The survey also asked adults about fruit and vegetable intake. In all, 38% agreed with the statement that they do not eat enough fruits and vegetables, but the percentage that says this is much higher among those with fair or poor physical health (51%), or fair or poor mental health (56%).

People who reported not eating enough fruits and vegetables were more likely to report that their diet became less healthy due to higher costs, compared to those who felt they ate enough fruits and vegetables (40% vs. 26%).

On another question about eating habits, 29% of older adults said they eat a lot of sweets – but larger percentages saying the same were seen among those with a high school education or less (34%) or incomes of less than $30,000 (34%) ), those who describe their physical health as fair or bad (39%) and those who describe their mental health as fair or bad (49%).

Similarly, 19% of the total survey sample agreed that they were not getting enough vitamins and minerals. The proportion was higher among those with incomes less than $30,000 (25%) and those who say they are in fair or poor physical health (30%) or mental health (33%).

When asked about their weight, 39% of the entire sample said they were slightly overweight, 29% said they were overweight, 25% said they were nearly the right weight, and 7% said they were underweight. The percentages saying they were overweight were higher among those who reported fair or poor physical health (47%), fair or poor mental health (37%) or income less than $30,000 (37%). The percentage of people who said they were underweight was higher among those with incomes under $30,000, at 13%.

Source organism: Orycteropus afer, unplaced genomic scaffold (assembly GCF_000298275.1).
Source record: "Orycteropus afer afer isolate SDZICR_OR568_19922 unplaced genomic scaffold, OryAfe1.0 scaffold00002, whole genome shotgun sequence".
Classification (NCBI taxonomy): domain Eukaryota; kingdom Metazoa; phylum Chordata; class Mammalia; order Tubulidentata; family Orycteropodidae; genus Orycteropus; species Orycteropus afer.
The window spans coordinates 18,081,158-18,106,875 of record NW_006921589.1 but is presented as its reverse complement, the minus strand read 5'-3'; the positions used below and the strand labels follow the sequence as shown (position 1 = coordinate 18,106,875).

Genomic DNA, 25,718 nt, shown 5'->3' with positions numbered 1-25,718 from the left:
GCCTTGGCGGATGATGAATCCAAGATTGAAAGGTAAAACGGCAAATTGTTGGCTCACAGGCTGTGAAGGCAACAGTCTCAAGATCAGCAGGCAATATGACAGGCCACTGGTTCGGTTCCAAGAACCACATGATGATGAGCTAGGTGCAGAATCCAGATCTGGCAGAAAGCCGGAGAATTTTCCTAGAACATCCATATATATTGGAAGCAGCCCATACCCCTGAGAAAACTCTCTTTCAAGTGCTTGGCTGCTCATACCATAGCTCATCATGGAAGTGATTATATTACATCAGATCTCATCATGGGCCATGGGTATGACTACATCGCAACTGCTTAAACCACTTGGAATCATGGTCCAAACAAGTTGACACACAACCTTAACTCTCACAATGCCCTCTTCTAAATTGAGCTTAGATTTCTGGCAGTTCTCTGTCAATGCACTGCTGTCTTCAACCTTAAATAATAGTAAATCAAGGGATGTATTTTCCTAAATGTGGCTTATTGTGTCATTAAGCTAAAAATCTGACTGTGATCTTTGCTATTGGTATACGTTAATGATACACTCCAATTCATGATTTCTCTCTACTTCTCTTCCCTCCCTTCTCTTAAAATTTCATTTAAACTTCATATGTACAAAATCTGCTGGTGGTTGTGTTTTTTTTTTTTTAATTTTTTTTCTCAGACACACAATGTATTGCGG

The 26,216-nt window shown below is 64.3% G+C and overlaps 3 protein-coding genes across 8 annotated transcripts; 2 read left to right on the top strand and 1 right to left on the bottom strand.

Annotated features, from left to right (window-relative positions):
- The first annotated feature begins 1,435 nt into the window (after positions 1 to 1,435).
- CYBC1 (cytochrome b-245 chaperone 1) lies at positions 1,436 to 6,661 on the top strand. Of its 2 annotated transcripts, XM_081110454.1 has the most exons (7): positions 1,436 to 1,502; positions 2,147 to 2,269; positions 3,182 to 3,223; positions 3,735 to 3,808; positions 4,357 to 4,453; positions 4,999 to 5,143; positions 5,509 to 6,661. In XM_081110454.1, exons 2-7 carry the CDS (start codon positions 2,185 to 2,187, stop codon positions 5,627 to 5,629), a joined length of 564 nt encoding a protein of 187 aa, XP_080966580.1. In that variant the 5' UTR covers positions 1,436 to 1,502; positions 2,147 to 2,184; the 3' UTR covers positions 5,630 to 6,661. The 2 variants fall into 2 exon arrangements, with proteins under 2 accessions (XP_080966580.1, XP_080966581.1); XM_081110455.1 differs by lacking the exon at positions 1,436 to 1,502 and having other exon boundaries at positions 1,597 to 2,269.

This is the second time that the National Survey on Healthy Aging has asked about food concerns among older adults. In December 2019, 14% of people aged 50-80 who responded to the survey said their household had experienced food insecurity in the past year, and 42% of those respondents indicated that they or those living with them had reduced quality or The amount of food they buy due to limited resources. The survey also noted older adults’ experiences of cooking at home and eating out.

The survey report is based on the results of a nationally representative survey conducted by NORC at the University of Chicago for IHPI, conducted online and by phone in July 2022 among 2,163 adults ages 50 to 80. The sample was subsequently weighted to reflect the US population.